All my hiking with the MPACK has been in the Cascade Range during the months of July through September. I use reservoirs only for water and usually carry a small bottle for drinks other than water. Day hikes were of 5 to 15 miles (8 km to 24 km) in length with 1500 to 3500 feet (457 m to 1067 m) accumulated elevation gain/loss.
The backpack trip on which I used the MPACK was a 5 day trip in the North Cascades with an accumulated elevation gain/loss of 22,000 feet (6706 m). Temperatures ranged from 82 F (27.78 C) to 29 F (-1.6 C). Trails ranged from wide gentle "horse grade" trails through rough boot paths up and down steep terrain. For the most part the trails are well maintained and the off trail areas are above treeline in alpine tundra and bare rock.
For all day hikes I was carrying the reservoir inside a light day pack which does not have a hydration pocket. On the backpacking trip I used a Golite Infinity which does have a hydration pocket but it was more convenient for me to use the top pocket.
On both packs the provided tube is long enough to reach under my arm to the shoulder strap where I used a plastic tube clip (not included in the kit) to hold the bite valve within reach of my mouth.
For all day hikes the reservoir was filled at home and never filled in the field so the reservoir stayed protected in my pack throughout. On the backpack trip I used the MPACK both as my water supply at campsites as well as hydration on the trail..
On my first hike with the MPACK, following the instructions I put the reservoir spout downward in my pack. It took 55 minutes to drive to the trailhead and by the time I got there a wet patch had developed at the bottom of my pack. Investigation showed water was getting out between the cap and the spout. This was easily solved by tightening the cap. From then on I always tested the seal between the reservoir and cap by squeezing gently on the reservoir and listening and watching at the spout. I have not had any further leaks.
On the hike the water and flow were fine and the water had no detectable "plastic" taste. After the hike I washed the tube and valve as recommended and since the reservoir seemed to be fine I washed that too and hung all to dry.
On subsequent hikes I continued to use the same reservoir which was not showing any signs of wear or tear. The reservoir can be carried and used in any orientation but putting it spout down ensures you can suck out all the water.
After several dayhikes with the MPACK I had no hesitation in using it for a 5 day backpack in the North Cascades of Washington State, close to the Canadian border. 7 miles (11..2 km) in from the trailhead I went to fill my MPACK using a First Need Deluxe (FND) pump and filter/purifier. Unfortunately, the spout on the MPACK has the exact same diameter as one of the rings on the FND which meant that I had to hold both the filter and the MPACK reservoir together with one hand while pumping with the other. This was very awkward and keeping the reservoir in place under the outflow of the FND proved very tricky and greatly added to the time taken to get water throughout the trip. With the gift of hindsight, I should have tested this before starting the trip but it was not a show stopper. Otherwise the MPACK was perfect for my needs on this trip both on the trail and at camp. During the five days the MPACK suffered considerable wear and tear - being dropped,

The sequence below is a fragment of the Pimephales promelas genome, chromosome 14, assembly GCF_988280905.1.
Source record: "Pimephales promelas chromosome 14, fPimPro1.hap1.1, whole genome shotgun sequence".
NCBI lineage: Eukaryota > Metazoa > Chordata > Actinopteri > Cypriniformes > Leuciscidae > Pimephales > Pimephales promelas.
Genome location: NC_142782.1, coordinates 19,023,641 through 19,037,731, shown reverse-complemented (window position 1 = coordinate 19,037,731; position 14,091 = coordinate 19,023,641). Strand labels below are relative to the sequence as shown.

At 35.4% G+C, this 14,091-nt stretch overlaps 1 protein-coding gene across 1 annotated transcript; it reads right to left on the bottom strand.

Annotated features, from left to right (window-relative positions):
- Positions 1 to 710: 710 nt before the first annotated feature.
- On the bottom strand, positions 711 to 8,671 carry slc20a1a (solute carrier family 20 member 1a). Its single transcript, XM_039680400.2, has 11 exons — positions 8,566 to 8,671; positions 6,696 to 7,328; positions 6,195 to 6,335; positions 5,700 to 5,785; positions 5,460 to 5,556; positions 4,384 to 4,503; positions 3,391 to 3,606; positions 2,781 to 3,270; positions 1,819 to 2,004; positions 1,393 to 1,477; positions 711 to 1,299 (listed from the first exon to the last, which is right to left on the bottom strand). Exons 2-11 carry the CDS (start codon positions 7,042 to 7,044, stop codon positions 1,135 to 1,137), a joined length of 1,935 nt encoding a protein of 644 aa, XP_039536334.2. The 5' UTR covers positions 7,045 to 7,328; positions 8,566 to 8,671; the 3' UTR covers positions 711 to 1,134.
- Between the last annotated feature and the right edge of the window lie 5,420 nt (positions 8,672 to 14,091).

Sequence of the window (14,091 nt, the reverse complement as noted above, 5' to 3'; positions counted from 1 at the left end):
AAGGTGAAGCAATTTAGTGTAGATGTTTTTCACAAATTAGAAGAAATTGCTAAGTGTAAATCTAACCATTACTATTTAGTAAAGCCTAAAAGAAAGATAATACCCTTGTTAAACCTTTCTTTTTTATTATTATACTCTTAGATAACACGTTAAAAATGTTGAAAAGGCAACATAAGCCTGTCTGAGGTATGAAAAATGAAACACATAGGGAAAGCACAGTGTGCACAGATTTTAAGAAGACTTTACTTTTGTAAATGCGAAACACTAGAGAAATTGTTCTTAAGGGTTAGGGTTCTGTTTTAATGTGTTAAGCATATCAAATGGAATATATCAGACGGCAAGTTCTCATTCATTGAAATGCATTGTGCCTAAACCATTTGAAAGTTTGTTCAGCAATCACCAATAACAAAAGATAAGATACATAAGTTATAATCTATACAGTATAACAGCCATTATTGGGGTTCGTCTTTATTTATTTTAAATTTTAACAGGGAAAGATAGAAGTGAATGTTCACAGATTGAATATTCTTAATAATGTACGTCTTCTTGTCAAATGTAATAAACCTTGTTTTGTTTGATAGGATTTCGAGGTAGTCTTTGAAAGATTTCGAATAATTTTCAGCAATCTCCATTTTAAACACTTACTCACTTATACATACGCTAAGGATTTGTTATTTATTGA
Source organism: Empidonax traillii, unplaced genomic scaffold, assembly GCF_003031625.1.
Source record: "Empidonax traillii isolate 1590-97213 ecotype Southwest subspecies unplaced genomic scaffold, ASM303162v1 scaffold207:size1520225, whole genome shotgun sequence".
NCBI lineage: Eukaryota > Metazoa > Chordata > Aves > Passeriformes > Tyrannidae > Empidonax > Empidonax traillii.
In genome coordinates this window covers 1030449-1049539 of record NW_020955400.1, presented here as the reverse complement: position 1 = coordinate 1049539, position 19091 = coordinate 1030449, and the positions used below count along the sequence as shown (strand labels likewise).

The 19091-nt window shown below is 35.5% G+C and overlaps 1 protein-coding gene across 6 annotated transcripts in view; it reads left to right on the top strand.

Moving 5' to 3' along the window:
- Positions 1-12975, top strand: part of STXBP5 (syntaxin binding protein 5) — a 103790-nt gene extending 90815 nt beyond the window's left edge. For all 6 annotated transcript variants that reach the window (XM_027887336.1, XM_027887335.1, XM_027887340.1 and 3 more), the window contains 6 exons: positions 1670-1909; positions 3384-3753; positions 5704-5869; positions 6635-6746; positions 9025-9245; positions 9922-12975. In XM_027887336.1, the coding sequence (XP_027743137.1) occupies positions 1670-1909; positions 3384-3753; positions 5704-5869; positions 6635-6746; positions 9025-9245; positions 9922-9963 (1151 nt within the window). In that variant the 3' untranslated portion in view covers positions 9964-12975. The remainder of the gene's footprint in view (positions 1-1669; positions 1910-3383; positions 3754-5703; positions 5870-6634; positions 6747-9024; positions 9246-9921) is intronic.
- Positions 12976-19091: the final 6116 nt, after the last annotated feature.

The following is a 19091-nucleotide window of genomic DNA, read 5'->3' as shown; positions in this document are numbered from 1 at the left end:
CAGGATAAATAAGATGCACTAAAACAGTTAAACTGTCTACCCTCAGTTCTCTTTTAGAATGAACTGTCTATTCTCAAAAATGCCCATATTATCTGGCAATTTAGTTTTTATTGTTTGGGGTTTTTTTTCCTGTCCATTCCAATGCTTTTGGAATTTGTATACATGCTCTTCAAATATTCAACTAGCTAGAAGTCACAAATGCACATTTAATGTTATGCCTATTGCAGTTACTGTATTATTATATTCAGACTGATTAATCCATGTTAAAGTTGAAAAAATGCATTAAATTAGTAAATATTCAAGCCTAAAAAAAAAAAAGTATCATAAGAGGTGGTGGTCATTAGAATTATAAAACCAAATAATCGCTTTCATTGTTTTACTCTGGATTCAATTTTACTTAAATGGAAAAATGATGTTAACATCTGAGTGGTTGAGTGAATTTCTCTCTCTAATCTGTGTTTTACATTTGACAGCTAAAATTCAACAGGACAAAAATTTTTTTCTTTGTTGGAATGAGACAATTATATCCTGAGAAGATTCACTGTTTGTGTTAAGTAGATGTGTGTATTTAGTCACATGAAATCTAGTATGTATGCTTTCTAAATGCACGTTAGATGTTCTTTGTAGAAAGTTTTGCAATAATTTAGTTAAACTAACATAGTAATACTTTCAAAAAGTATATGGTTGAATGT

crushed (yes, I stepped on a corner of it!) and generally tossed around. The plastic became "krinkly" rather than smooth and the creases no longer come out when it is laid flat. It's not difficult to tell in the first photo above which reservoir I used for this trip. But there has been no leak, none of the seams are showing any damage and I've used the reservoir again on two dayhikes since the backpacking trip.
One of the nights I was camped above 6500 feet (1981 m) and the temperature inside my shelter fell to 29 F (-1.66 C). The water in the tube partially froze without doing any apparent damage. The water in the reservoir did not freeze so I cannot say how well it does in freezing conditions in the field.
While the MPACK is a great lightweight hydration system for me, I really don't buy in to the disposable aspect as, since the tube and fittings need to be cleaned anyway and are generally much harder to clean than the reservoir I'm not really saving much effort by having a disposable reservoir.
Things I like:
Reusable (all of it)
Capacity is right for me
Things I don't like:
Tube attachment getting caught in cap threads
Spout diameter makes use with my filter very awkward